Ah, spring. The sun is shining, the grass is greener and yearbook sales are taking off like wildfire.
Yearbook advisers can’t be blamed for wanting to simply kick back and enjoy the results of all their hard work over the past school year.
If you’re in that category, though, you’ll be thanking yourself in the fall if you use this time to wrap up your current program while laying important groundwork for your next. The most successful advisers are proactive this time of year in evaluating strengths and weaknesses in their current curricula, planning key improvements and forming strong teams that can hit the ground running once autumn rolls back around.
As such, here are some important steps to consider this time of year.
- Make your final sales push. If you haven’t done so already, coordinate your last sales and distribution efforts for this year’s product. During school hours, points of purchase may include manned tables in hallways, cafeterias and gyms, or you might schedule signing events at which students are invited to inscribe yearbooks to each other. After hours, you could staff tables at extracurricular events. A final e-mail marketing campaign may also be in order.
- Solicit feedback. If it’s not too late, distribute readership surveys with this year’s yearbooks requesting comments and constructive suggestions. You may also ask graduating staffers for their candid opinions about your program and request they compile key notes about their roles for their successors. Track all that data and commentary, present it to your team and brainstorm together how it might inform next year’s program and product.
- Think recruitment. Grab your list of important leadership roles to be filled for next year (editor, lead designer, lead photographer, sales manager, etc.) and solicit commitments for fall. Ideally, your staff should include a mix: effective leaders continuing in their present roles, students promoted to bigger roles and new team members who may offer fresh perspectives. Seek leaders from other school programs and gather recommendations from students and faculty, but remember to look beyond obvious choices. Your best future staffers may fly under the radar.
- Conduct interviews. Lend credibility to your program by requiring potential staffers to interview first, perhaps with a panel manned by you, other faculty members and other yearbook team members.
- Start training. Once you’ve identified next year’s leaders, don’t hesitate to begin training in software programs, design techniques, etc.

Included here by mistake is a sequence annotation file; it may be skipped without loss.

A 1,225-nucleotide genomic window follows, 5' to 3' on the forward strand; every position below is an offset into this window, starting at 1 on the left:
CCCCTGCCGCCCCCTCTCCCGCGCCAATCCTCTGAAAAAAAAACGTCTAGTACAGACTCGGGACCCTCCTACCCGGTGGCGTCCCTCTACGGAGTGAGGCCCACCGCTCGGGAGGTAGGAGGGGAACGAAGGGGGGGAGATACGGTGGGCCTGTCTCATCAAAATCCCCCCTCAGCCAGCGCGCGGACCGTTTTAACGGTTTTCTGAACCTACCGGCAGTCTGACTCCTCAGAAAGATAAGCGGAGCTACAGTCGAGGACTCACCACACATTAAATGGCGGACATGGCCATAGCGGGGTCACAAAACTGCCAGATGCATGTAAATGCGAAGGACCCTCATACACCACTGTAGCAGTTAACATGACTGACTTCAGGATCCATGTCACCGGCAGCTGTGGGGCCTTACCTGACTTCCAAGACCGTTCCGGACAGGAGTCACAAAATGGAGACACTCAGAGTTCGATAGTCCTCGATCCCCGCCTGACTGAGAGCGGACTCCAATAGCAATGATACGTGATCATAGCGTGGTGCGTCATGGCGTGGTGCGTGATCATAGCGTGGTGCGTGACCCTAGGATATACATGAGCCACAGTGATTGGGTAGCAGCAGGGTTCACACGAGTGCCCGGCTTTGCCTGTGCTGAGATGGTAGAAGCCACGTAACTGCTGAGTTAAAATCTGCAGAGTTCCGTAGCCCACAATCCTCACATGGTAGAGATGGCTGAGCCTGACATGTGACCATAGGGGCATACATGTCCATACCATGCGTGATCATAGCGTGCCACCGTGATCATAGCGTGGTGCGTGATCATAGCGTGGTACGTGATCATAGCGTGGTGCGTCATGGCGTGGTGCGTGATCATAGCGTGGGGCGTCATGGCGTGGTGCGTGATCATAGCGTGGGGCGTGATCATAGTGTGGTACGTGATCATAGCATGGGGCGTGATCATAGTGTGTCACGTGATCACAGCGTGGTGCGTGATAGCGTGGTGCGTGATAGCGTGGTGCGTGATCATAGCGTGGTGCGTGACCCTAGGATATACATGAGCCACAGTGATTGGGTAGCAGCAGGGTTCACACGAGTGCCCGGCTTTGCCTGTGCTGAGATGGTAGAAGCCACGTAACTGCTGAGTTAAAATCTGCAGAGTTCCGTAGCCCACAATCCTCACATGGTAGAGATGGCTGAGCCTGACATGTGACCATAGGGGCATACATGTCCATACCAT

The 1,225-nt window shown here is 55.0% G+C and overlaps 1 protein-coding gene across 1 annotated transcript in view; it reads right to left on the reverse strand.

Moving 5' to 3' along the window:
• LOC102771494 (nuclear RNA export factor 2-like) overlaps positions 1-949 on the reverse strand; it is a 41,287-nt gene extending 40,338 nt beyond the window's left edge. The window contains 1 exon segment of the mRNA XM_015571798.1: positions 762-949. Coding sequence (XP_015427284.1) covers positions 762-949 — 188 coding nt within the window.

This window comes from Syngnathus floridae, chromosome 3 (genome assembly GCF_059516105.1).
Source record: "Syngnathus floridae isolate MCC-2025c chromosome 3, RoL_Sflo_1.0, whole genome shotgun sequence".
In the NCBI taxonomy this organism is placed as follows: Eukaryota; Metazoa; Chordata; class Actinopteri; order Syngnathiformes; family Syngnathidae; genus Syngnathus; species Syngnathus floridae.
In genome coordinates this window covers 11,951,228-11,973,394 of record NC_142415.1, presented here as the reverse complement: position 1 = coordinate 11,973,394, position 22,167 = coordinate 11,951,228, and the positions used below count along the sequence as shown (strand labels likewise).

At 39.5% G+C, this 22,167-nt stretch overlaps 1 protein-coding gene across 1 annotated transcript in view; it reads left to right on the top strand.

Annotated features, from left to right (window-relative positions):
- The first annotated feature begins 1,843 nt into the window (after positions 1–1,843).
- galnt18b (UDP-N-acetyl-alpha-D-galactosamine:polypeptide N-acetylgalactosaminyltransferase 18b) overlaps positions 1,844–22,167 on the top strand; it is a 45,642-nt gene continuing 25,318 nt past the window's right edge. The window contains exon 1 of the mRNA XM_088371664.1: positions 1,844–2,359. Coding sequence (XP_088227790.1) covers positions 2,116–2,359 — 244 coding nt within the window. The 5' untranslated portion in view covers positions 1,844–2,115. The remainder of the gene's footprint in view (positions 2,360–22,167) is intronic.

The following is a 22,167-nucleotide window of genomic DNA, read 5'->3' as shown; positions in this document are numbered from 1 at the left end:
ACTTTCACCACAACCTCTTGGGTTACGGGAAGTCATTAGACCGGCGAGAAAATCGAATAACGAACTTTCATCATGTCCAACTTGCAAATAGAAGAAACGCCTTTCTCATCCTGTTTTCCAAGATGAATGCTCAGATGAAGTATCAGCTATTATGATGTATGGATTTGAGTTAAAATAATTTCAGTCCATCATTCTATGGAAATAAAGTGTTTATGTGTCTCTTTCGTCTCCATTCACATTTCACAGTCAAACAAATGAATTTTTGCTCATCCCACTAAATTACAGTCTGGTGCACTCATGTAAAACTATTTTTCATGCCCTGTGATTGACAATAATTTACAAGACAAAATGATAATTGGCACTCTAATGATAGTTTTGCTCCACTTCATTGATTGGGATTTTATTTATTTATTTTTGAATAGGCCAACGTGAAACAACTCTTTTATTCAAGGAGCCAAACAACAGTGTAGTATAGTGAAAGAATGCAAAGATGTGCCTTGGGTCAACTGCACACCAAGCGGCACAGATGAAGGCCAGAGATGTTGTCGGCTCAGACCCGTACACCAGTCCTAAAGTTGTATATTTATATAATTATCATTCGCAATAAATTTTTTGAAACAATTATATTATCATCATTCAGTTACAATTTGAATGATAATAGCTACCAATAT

- Pre-sell ads. You and your team can use this year’s yearbook as a selling tool to solicit new and repeat customers for next year.
- Plan your end-of-year staff banquet. Consider presenting a slide show or video that highlights the year’s key achievements and activities, ensuring you call out students who have made major contributions. Other banquet features may include awards, gag gifts and the introduction of next year’s program leaders.
- Weed out and organize. Store or digitally file all your information and materials for this year’s yearbook. Delete, throw away or recycle anything you no longer need.
- Order supplies for next year. You may be able to secure early bird discounts for ordering early.
- Check out yearbook workshops or camps. You and/or your editors may wish to attend these national or regional events, some of which are excellent for gathering new ideas and meeting others interested in better yearbook production.
- Write thank-you notes. Take time to acknowledge administrators, teachers, advertisers, parents, students and others who helped with this year’s yearbook production (and may be encouraged to do so again).
Proactively planning next fall’s yearbook production can only be positive when it comes to maintaining quality and staying organized. Instead of resting on your laurels this spring, consider taking these steps toward an even better yearbook over the next school year.
Find many other great tips for making your yearbook production easier and more effective at Lifetouch.com.